Tag Archives: Custard Factory

Liz Lochhead & Liz Berry with LiTTLe MACHiNe @ Birmingham Book Festival

It’s all over. The last event of Birmingham Book Festival 2012 took place last Saturday. There was no room to be sullen, however, as the ‘Closing Party’ celebrated the positivity of the festival.

The party took place in the Old Library – one of the many buildings which make up the eclectic mix of venues in the Custard Factory. Built in 1866, its Victorian gothic features prove its status as a precious piece of Birmingham’s history. The venue was also particularly appropriate having been one of Birmingham’s first free libraries. Although it has now been emptied of books, the evening brought back a literary atmosphere.

The two featured poets were, strangely, both called Liz. The first Liz was Liz Berry, a Black Country ‘lass’ who now lives in London. Her poetry was terrifically influenced by the West Midlands. One piece called ‘Birmingham Roller’ was written in a Black Country dialect and it felt like a perfect piece to emphasize an important purpose of the book festival, which is to celebrate and raise awareness for local talent. She also read a great piece called ‘The Fishwife’, which was inspired by the old tradition of inviting a fishwife to a wedding. She was a great performer, and definitely a poet to look out for.

The second Liz was Liz Lockhead, a renowned Scottish poet and playwright. She was appointed as a Makar (national poet of Scotland) in 2011 . When Liz took centre stage she commanded her environment. As several people walked in late, she ushered them to their seats asking them to sit down and enjoy the poetry. She read a selection of poems, including some from her latest collection A Choosing: The Selected Poetry of Liz Lochhead.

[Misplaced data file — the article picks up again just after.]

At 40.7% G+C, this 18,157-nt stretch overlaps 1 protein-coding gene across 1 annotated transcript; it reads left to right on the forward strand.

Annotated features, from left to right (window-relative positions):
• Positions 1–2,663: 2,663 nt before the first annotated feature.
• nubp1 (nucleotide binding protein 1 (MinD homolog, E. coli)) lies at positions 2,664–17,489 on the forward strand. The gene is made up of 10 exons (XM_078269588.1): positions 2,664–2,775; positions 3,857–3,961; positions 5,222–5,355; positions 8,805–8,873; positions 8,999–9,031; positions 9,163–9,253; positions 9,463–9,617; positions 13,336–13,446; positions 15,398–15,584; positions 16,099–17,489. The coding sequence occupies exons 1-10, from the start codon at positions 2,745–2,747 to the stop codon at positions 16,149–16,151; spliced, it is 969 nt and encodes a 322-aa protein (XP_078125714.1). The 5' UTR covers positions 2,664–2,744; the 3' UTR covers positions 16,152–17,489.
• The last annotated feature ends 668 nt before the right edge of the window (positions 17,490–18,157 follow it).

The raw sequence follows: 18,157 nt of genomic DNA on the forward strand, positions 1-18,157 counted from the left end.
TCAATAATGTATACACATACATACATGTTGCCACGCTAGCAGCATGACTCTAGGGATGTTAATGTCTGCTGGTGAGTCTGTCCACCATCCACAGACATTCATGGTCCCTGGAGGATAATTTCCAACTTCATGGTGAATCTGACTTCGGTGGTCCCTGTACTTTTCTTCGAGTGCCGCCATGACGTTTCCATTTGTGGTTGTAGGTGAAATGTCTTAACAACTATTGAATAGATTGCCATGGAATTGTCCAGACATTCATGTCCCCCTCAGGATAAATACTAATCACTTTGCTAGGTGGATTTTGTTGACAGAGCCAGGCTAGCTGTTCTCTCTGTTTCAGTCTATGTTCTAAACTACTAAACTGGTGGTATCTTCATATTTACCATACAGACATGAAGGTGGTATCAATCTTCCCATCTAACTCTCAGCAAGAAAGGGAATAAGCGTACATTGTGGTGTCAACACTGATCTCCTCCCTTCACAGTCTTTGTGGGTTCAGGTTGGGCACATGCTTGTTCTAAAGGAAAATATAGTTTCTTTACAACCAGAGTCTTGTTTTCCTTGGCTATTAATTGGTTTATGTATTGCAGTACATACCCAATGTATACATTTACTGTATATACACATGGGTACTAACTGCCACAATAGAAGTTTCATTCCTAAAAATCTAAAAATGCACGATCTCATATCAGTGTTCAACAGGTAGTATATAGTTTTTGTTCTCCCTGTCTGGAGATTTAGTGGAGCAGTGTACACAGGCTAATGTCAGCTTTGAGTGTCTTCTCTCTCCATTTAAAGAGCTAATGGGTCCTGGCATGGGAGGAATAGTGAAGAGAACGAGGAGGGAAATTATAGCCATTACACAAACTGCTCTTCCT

Later, Liz was joined by the very talented LiTTLe MACHiNe – a three man group who specialise in setting famous poetry to music. They collaborated by taking her poem ‘Trouble is not my middle name’ and putting to music. They had only prepared the piece a few hours prior to the performance, so it felt fresh and spontaneous.

LiTTLe MACHiNe then took the audience on a historical tour through British poetry. They interspersed personal and contextual tales amongst the music and poetry, giving the concert an intimate and cosy atmosphere. Their set included a vast range of poetry from Shakespeare to Carol Ann Duffy. Their renditions of ‘Ozymandias’ by Percy Bysshe Shelley, and Lord Byron’s ‘We’ll Go No More a Roving’ were highlights of the set.

They certainly added a new dimension to well-known poetry. If the crowd had been slightly bigger, and a few more people had been willing to get on their feet and sing along, then the Old Library would have truly come alive on the final night of the book festival.

Lauren Carroll

@laurenxcarroll

Advertisements
Image

‘Read. Write. Think.’ – Birmingham Book Festival Launch 2012

The fourteenth annual Birmingham Book Festival was launched on Thursday by a series of central figures in Birmingham’s literary and cultural development. Namely, the festival director, Sara Beadle, the chair of Writing West Midlands, Philip Monk and Birmingham’s director of culture and the exciting new library project, Brian Gamble. Sara Beadle told the audience that the festival is about ‘more than books (…) it is really about ideas.’ This seemed fitting, not only with the diverse content of the festival itself, but also in reflecting Birmingham’s vision for literature and culture in and around the city.